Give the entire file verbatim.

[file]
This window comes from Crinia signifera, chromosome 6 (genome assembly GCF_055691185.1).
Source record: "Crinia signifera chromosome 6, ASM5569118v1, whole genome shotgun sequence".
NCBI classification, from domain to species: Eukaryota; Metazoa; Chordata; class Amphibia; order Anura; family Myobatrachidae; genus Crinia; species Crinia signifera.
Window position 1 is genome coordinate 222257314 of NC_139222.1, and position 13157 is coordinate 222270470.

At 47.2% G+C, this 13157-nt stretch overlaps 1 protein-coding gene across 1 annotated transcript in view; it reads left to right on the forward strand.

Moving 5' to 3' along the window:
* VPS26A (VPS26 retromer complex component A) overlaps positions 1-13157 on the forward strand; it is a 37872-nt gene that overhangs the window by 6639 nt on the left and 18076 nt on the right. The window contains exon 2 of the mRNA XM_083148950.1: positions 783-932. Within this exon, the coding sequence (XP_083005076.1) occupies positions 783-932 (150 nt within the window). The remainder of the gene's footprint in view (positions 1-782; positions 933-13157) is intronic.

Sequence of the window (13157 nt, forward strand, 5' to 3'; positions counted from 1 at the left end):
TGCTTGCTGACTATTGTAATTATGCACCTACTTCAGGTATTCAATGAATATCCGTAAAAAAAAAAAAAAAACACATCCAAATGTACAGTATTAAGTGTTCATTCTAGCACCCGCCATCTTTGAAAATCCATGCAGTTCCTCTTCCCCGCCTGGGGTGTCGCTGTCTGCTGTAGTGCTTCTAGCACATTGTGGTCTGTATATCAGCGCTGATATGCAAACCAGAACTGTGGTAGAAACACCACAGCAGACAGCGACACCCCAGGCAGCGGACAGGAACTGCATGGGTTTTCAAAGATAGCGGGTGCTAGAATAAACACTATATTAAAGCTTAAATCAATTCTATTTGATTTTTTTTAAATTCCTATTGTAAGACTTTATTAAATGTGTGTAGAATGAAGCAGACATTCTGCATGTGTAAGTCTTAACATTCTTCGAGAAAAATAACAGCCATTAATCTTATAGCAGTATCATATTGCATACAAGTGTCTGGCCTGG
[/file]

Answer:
This window comes from Crinia signifera, chromosome 6 (genome assembly GCF_055691185.1).
Source record: "Crinia signifera chromosome 6, ASM5569118v1, whole genome shotgun sequence".
NCBI classification, from domain to species: Eukaryota; Metazoa; Chordata; class Amphibia; order Anura; family Myobatrachidae; genus Crinia; species Crinia signifera.
Window position 1 is genome coordinate 222257314 of NC_139222.1, and position 13157 is coordinate 222270470.

At 47.2% G+C, this 13157-nt stretch overlaps 1 protein-coding gene across 1 annotated transcript in view; it reads left to right on the forward strand.

Moving 5' to 3' along the window:
* VPS26A (VPS26 retromer complex component A) overlaps positions 1-13157 on the forward strand; it is a 37872-nt gene that overhangs the window by 6639 nt on the left and 18076 nt on the right. The window contains exon 2 of the mRNA XM_083148950.1: positions 783-932. Within this exon, the coding sequence (XP_083005076.1) occupies positions 783-932 (150 nt within the window). The remainder of the gene's footprint in view (positions 1-782; positions 933-13157) is intronic.

Sequence of the window (13157 nt, forward strand, 5' to 3'; positions counted from 1 at the left end):
TGCTTGCTGACTATTGTAATTATGCACCTACTTCAGGTATTCAATGAATATCCGTAAAAAAAAAAAAAAAACACATCCAAATGTACAGTATTAAGTGTTCATTCTAGCACCCGCCATCTTTGAAAATCCATGCAGTTCCTCTTCCCCGCCTGGGGTGTCGCTGTCTGCTGTAGTGCTTCTAGCACATTGTGGTCTGTATATCAGCGCTGATATGCAAACCAGAACTGTGGTAGAAACACCACAGCAGACAGCGACACCCCAGGCAGCGGACAGGAACTGCATGGGTTTTCAAAGATAGCGGGTGCTAGAATAAACACTATATTAAAGCTTAAATCAATTCTATTTGATTTTTTTTAAATTCCTATTGTAAGACTTTATTAAATGTGTGTAGAATGAAGCAGACATTCTGCATGTGTAAGTCTTAACATTCTTCGAGAAAAATAACAGCCATTAATCTTATAGCAGTATCATATTGCATACAAGTGTCTGGCCTGG